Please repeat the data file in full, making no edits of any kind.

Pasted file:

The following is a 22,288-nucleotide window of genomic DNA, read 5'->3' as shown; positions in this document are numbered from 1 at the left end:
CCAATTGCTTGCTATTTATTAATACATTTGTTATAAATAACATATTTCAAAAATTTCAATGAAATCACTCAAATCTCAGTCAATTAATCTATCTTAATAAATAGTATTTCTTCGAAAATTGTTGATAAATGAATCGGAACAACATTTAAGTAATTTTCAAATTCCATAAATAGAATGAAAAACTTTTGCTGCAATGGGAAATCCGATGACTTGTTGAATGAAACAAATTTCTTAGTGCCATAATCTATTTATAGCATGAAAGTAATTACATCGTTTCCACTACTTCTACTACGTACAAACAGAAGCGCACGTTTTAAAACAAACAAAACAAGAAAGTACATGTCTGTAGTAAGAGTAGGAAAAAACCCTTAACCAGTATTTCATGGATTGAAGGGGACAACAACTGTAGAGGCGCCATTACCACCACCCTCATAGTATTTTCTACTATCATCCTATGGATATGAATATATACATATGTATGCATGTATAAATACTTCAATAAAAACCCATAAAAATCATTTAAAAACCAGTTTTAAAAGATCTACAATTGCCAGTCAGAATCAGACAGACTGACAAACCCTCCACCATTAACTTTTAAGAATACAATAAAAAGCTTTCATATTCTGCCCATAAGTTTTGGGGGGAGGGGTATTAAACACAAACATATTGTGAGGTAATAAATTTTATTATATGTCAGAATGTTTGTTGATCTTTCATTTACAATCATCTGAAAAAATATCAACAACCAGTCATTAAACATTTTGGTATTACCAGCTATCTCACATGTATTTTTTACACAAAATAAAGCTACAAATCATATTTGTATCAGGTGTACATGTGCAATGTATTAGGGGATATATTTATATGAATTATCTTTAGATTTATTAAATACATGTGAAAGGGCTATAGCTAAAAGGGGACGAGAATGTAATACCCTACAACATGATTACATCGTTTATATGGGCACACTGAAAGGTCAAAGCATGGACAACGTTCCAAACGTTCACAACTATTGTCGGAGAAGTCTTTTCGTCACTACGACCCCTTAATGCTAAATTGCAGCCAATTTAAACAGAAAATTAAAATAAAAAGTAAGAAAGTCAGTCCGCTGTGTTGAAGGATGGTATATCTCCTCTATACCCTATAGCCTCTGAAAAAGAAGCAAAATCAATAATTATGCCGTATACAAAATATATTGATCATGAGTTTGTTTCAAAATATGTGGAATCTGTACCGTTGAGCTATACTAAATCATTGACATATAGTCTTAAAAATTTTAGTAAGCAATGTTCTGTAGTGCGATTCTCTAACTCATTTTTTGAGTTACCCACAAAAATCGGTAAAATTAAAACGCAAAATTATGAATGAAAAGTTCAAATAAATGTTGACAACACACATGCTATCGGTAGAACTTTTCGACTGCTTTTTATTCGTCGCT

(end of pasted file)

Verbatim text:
The following is a 22,288-nucleotide window of genomic DNA, read 5'->3' as shown; positions in this document are numbered from 1 at the left end:
CCAATTGCTTGCTATTTATTAATACATTTGTTATAAATAACATATTTCAAAAATTTCAATGAAATCACTCAAATCTCAGTCAATTAATCTATCTTAATAAATAGTATTTCTTCGAAAATTGTTGATAAATGAATCGGAACAACATTTAAGTAATTTTCAAATTCCATAAATAGAATGAAAAACTTTTGCTGCAATGGGAAATCCGATGACTTGTTGAATGAAACAAATTTCTTAGTGCCATAATCTATTTATAGCATGAAAGTAATTACATCGTTTCCACTACTTCTACTACGTACAAACAGAAGCGCACGTTTTAAAACAAACAAAACAAGAAAGTACATGTCTGTAGTAAGAGTAGGAAAAAACCCTTAACCAGTATTTCATGGATTGAAGGGGACAACAACTGTAGAGGCGCCATTACCACCACCCTCATAGTATTTTCTACTATCATCCTATGGATATGAATATATACATATGTATGCATGTATAAATACTTCAATAAAAACCCATAAAAATCATTTAAAAACCAGTTTTAAAAGATCTACAATTGCCAGTCAGAATCAGACAGACTGACAAACCCTCCACCATTAACTTTTAAGAATACAATAAAAAGCTTTCATATTCTGCCCATAAGTTTTGGGGGGAGGGGTATTAAACACAAACATATTGTGAGGTAATAAATTTTATTATATGTCAGAATGTTTGTTGATCTTTCATTTACAATCATCTGAAAAAATATCAACAACCAGTCATTAAACATTTTGGTATTACCAGCTATCTCACATGTATTTTTTACACAAAATAAAGCTACAAATCATATTTGTATCAGGTGTACATGTGCAATGTATTAGGGGATATATTTATATGAATTATCTTTAGATTTATTAAATACATGTGAAAGGGCTATAGCTAAAAGGGGACGAGAATGTAATACCCTACAACATGATTACATCGTTTATATGGGCACACTGAAAGGTCAAAGCATGGACAACGTTCCAAACGTTCACAACTATTGTCGGAGAAGTCTTTTCGTCACTACGACCCCTTAATGCTAAATTGCAGCCAATTTAAACAGAAAATTAAAATAAAAAGTAAGAAAGTCAGTCCGCTGTGTTGAAGGATGGTATATCTCCTCTATACCCTATAGCCTCTGAAAAAGAAGCAAAATCAATAATTATGCCGTATACAAAATATATTGATCATGAGTTTGTTTCAAAATATGTGGAATCTGTACCGTTGAGCTATACTAAATCATTGACATATAGTCTTAAAAATTTTAGTAAGCAATGTTCTGTAGTGCGATTCTCTAACTCATTTTTTGAGTTACCCACAAAAATCGGTAAAATTAAAACGCAAAATTATGAATGAAAAGTTCAAATAAATGTTGACAACACACATGCTATCGGTAGAACTTTTCGACTGCTTTTTATTCGTCGCT